Ever since ITV aired a documentary that was compiled by Mark Williams-Thomas about the late TV presenter and DJ Jimmy Savile, the allegations of child sex abuse leveled at Savile and others has rocked the nation.
And of course, many want to know why Savile’s conduct wasn’t detected or reported during his lifetime, particularly as many of the alleged abuses took place on BBC premises.
In addition, several celebrities as well as high profile BBC staff have since come forward to say they were aware of allegations about Savile’s conduct with minors, but they either did nothing or were ignored when they tried to bring the subject to the attention of anyone in authority.
So it’s unsurprising to learn that former BBC Director General George Entwistle was allegedly “warned” about Savile by a former employee.
The Daily Star reports that in May 2010, BBC executive Nick Vaughan-Barratt was asked to write an obituary for Savile, given that, at the time, he was very ill.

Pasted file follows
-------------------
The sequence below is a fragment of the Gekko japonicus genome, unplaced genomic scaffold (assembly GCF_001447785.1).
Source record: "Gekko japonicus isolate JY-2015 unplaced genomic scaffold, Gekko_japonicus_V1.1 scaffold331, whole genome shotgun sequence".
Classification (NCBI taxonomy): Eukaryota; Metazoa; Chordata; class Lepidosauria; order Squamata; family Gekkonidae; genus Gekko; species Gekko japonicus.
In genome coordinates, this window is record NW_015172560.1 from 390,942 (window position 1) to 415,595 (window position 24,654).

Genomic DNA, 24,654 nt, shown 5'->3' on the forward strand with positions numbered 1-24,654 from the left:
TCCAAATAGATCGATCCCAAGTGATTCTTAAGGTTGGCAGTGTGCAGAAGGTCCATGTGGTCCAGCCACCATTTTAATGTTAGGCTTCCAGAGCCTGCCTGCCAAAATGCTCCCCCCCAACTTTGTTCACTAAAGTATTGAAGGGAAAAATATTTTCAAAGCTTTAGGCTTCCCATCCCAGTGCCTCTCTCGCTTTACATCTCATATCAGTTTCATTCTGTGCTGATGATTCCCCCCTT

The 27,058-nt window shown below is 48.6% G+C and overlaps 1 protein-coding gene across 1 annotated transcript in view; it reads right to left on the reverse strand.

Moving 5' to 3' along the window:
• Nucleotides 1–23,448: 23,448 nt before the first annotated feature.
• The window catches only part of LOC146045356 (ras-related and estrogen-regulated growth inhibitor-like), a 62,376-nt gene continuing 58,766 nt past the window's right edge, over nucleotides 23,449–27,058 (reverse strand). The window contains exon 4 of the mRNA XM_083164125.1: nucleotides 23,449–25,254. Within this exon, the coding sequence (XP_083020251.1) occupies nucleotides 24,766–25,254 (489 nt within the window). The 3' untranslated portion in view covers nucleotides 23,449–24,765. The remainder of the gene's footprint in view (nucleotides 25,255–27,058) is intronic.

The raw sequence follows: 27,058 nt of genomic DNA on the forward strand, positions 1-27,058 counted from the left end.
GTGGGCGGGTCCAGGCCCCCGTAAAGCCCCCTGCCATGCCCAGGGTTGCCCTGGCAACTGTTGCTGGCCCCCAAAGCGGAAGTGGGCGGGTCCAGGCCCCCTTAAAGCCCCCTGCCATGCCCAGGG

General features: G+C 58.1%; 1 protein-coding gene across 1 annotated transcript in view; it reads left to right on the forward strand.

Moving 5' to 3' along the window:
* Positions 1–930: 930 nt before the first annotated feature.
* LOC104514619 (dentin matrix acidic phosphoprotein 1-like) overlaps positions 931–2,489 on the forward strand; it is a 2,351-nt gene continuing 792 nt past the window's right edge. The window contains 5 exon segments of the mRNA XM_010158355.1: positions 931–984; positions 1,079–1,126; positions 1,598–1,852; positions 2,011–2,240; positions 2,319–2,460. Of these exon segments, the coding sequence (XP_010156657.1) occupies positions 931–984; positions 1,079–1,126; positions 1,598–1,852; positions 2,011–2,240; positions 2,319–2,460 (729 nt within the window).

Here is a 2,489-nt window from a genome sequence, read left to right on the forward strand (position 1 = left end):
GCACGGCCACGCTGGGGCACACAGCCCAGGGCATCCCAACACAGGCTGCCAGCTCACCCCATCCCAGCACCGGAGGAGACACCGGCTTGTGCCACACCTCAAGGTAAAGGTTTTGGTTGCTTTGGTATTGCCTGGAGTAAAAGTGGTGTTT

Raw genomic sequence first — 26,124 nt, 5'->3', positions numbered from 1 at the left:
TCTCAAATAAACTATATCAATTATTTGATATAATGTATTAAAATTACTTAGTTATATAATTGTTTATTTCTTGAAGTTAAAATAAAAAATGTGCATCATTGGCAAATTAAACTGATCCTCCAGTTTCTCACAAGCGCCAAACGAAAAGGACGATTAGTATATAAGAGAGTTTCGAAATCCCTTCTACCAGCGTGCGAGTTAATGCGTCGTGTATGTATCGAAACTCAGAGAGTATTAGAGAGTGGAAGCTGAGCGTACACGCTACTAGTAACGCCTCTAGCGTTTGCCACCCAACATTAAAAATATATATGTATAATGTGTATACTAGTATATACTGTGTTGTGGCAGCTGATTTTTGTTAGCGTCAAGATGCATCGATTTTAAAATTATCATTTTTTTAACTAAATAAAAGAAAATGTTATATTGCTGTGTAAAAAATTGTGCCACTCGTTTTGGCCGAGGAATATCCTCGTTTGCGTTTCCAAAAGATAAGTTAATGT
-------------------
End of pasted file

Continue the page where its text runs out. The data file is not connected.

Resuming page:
He apparently wrote an email which read, “We have no obit and I am not sure we would want one.
“My first job in TV was on a JS show. I saw the complex and sometimes conflicting nature of the man.
“I’d feel v queasy about an obit. I saw the real truth!!!’’
Mr Vaughan-Barratt also emailed another BBC executive, saying, “The dark side to Jim would make it impossible to make an honest film that could be shown close to death.
“But maybe one could be made for later.”
That executive then apparently emailed Entwistle saying, “I gather we didn’t prepare the obit because of the darker side of the story.
“So something celebrating a particular part of his TV career is probably better than the (life) story as there are aspects of this which are hard to tell.”
However, Entwistle, who was then head of BBC Vision, said he didn’t see the email.
The paper adds, “A £2million inquiry conducted by former Sky News chief Nick Pollard into the BBC’s decision to drop a Newsnight exposé of Savile after his death described the unread email as a ‘missed opportunity’.”
Yesterday, police probing the Savile scandal – dubbed Operation Yewtree – arrested his former BBC producer Ted Beston, who’s aged 76.
Here’s a recent news report about the Savile scandal…